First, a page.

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Biogeography and long-run economic development

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  • Olsson, Ola
  • Hibbs, Douglas Jr.

Abstract

The transition from a hunter-gather economy to agricultural production, which made possible the endogenous technological progress that ultimately led to the industrial revolution, is one of the most important events in the thousands of years of humankind’s economic development. In this paper we present theory and evidence showing that exogenous geography and initial condition biogeography exerted decisive influence on the location and timing of transitions to sedentary agriculture, to complex social organization and, eventually, to modern industrial production. Evidence from a large cross-section of countries indicates that the effects of geographic and biogeographic endowments on contemporary levels of economic development are remarkably strong.
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  • Olsson, Ola & Hibbs, Douglas Jr., 2005. "Biogeography and long-run economic development," European Economic Review, Elsevier, vol. 49(4), pages 909-938, May.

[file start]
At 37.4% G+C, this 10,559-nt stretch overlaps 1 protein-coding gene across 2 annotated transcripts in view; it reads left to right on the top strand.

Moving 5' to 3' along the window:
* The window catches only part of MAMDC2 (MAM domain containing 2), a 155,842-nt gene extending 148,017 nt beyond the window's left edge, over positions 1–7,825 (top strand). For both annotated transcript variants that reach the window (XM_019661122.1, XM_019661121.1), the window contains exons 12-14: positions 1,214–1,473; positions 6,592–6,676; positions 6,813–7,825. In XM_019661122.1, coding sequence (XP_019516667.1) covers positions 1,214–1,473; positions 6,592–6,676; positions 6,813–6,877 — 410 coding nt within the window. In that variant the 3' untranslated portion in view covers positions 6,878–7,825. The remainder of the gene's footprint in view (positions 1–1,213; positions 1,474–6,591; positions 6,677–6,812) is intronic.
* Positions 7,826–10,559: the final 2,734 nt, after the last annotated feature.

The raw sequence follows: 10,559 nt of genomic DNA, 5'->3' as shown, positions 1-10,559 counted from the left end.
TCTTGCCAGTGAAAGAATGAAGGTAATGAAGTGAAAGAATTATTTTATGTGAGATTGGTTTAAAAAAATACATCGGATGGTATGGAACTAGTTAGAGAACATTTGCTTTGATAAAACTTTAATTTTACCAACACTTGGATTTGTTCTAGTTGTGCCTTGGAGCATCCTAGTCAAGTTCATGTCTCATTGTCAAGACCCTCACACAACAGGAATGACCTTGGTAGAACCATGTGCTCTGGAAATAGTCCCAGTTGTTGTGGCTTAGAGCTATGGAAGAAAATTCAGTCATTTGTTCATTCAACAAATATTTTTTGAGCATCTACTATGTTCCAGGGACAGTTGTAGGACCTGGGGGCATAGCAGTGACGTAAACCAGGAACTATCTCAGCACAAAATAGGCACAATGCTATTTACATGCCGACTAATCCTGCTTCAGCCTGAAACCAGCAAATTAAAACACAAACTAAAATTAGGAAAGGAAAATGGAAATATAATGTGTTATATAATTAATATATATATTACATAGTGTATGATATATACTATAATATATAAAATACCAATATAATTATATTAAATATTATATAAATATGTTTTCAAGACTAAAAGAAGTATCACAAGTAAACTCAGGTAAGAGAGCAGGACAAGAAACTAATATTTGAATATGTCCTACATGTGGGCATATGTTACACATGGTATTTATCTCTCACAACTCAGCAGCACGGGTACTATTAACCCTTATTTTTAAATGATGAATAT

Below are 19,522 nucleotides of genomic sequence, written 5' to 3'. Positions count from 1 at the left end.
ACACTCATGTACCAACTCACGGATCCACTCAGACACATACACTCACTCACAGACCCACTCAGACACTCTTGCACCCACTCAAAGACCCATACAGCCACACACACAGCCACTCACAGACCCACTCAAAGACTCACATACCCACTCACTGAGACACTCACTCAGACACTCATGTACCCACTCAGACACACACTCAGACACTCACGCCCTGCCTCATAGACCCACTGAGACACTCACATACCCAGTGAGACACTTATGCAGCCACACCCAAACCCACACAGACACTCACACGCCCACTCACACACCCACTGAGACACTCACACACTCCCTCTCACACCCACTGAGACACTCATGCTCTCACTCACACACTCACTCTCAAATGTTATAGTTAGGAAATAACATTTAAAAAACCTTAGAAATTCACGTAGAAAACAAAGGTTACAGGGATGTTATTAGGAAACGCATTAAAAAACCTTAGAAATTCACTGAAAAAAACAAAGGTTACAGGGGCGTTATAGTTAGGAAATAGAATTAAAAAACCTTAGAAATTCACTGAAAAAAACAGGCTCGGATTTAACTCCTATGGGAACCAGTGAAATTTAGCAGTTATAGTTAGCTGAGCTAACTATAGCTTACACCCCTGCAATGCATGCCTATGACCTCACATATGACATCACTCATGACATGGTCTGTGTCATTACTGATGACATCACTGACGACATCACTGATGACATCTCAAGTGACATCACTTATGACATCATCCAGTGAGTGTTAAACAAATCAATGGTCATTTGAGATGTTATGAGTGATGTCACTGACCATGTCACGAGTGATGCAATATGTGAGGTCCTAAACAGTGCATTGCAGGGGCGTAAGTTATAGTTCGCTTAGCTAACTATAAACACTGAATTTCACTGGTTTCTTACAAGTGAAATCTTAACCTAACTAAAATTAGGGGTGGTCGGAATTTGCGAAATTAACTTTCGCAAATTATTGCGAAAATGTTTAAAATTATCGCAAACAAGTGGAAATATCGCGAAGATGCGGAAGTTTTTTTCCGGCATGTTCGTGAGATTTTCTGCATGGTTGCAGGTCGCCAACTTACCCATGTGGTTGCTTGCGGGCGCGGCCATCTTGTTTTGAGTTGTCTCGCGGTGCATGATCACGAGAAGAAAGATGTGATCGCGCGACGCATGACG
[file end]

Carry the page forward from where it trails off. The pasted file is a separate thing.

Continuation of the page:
• Handle: RePEc:eee:eecrev:v:49:y:2005:i:4:p:909-938
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    More about this item

    JEL classification:

    • N10 - Economic History - - Macroeconomics and Monetary Economics; Industrial Structure; Growth; Fluctuations - - - General, International, or Comparative
    • N50 - Economic History - - Agriculture, Natural Resources, Environment and Extractive Industries - - - General, International, or Comparative
    • O10 - Economic Development, Innovation, Technological Change, and Growth - - Economic Development - - - General
    • O41 - Economic Development, Innovation, Technological Change, and Growth - - Economic Growth and Aggregate Productivity - - - One, Two, and Multisector Growth Models

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